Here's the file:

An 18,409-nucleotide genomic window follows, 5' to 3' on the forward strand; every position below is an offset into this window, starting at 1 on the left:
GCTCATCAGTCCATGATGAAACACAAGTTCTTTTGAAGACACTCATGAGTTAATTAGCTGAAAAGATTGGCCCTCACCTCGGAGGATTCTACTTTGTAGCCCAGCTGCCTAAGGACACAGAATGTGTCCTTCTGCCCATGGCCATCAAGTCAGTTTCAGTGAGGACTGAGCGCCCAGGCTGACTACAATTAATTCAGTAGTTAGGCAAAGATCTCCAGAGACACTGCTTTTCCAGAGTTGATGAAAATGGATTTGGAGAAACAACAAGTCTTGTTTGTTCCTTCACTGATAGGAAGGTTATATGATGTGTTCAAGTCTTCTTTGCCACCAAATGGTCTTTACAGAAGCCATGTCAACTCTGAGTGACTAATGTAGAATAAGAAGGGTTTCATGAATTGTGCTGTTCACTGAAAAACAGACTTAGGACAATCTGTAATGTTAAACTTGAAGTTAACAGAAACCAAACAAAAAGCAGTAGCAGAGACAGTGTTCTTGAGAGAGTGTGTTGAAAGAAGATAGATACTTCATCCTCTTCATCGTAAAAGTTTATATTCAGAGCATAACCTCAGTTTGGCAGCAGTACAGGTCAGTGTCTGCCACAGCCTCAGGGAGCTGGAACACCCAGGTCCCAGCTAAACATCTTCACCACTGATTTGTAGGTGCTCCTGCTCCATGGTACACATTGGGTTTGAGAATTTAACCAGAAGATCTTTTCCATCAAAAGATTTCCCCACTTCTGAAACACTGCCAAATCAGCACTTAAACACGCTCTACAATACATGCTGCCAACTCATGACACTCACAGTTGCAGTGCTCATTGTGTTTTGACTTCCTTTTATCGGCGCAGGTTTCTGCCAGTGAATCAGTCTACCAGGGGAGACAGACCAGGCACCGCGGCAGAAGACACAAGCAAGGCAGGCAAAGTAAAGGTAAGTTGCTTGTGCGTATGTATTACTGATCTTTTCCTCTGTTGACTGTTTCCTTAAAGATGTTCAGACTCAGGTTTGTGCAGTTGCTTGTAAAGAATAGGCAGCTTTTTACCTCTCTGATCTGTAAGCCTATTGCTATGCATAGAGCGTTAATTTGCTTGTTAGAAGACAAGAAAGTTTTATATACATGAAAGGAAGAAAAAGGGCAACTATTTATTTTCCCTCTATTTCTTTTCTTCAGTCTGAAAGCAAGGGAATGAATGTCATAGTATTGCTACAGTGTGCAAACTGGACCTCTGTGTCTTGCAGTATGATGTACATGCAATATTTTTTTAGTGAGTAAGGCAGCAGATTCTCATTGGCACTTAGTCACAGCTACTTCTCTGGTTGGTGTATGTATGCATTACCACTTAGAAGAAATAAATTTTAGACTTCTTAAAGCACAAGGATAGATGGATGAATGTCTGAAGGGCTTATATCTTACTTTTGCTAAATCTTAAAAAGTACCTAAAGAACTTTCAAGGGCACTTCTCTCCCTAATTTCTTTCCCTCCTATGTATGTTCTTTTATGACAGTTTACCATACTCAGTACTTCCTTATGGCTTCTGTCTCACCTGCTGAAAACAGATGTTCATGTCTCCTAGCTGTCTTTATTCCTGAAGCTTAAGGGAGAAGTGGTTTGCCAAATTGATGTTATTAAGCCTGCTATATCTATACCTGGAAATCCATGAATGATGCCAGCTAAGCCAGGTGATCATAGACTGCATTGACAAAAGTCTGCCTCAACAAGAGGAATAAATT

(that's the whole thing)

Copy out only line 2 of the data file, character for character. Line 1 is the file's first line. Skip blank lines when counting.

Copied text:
GCTCATCAGTCCATGATGAAACACAAGTTCTTTTGAAGACACTCATGAGTTAATTAGCTGAAAAGATTGGCCCTCACCTCGGAGGATTCTACTTTGTAGCCCAGCTGCCTAAGGACACAGAATGTGTCCTTCTGCCCATGGCCATCAAGTCAGTTTCAGTGAGGACTGAGCGCCCAGGCTGACTACAATTAATTCAGTAGTTAGGCAAAGATCTCCAGAGACACTGCTTTTCCAGAGTTGATGAAAATGGATTTGGAGAAACAACAAGTCTTGTTTGTTCCTTCACTGATAGGAAGGTTATATGATGTGTTCAAGTCTTCTTTGCCACCAAATGGTCTTTACAGAAGCCATGTCAACTCTGAGTGACTAATGTAGAATAAGAAGGGTTTCATGAATTGTGCTGTTCACTGAAAAACAGACTTAGGACAATCTGTAATGTTAAACTTGAAGTTAACAGAAACCAAACAAAAAGCAGTAGCAGAGACAGTGTTCTTGAGAGAGTGTGTTGAAAGAAGATAGATACTTCATCCTCTTCATCGTAAAAGTTTATATTCAGAGCATAACCTCAGTTTGGCAGCAGTACAGGTCAGTGTCTGCCACAGCCTCAGGGAGCTGGAACACCCAGGTCCCAGCTAAACATCTTCACCACTGATTTGTAGGTGCTCCTGCTCCATGGTACACATTGGGTTTGAGAATTTAACCAGAAGATCTTTTCCATCAAAAGATTTCCCCACTTCTGAAACACTGCCAAATCAGCACTTAAACACGCTCTACAATACATGCTGCCAACTCATGACACTCACAGTTGCAGTGCTCATTGTGTTTTGACTTCCTTTTATCGGCGCAGGTTTCTGCCAGTGAATCAGTCTACCAGGGGAGACAGACCAGGCACCGCGGCAGAAGACACAAGCAAGGCAGGCAAAGTAAAGGTAAGTTGCTTGTGCGTATGTATTACTGATCTTTTCCTCTGTTGACTGTTTCCTTAAAGATGTTCAGACTCAGGTTTGTGCAGTTGCTTGTAAAGAATAGGCAGCTTTTTACCTCTCTGATCTGTAAGCCTATTGCTATGCATAGAGCGTTAATTTGCTTGTTAGAAGACAAGAAAGTTTTATATACATGAAAGGAAGAAAAAGGGCAACTATTTATTTTCCCTCTATTTCTTTTCTTCAGTCTGAAAGCAAGGGAATGAATGTCATAGTATTGCTACAGTGTGCAAACTGGACCTCTGTGTCTTGCAGTATGATGTACATGCAATATTTTTTTAGTGAGTAAGGCAGCAGATTCTCATTGGCACTTAGTCACAGCTACTTCTCTGGTTGGTGTATGTATGCATTACCACTTAGAAGAAATAAATTTTAGACTTCTTAAAGCACAAGGATAGATGGATGAATGTCTGAAGGGCTTATATCTTACTTTTGCTAAATCTTAAAAAGTACCTAAAGAACTTTCAAGGGCACTTCTCTCCCTAATTTCTTTCCCTCCTATGTATGTTCTTTTATGACAGTTTACCATACTCAGTACTTCCTTATGGCTTCTGTCTCACCTGCTGAAAACAGATGTTCATGTCTCCTAGCTGTCTTTATTCCTGAAGCTTAAGGGAGAAGTGGTTTGCCAAATTGATGTTATTAAGCCTGCTATATCTATACCTGGAAATCCATGAATGATGCCAGCTAAGCCAGGTGATCATAGACTGCATTGACAAAAGTCTGCCTCAACAAGAGGAATAAATT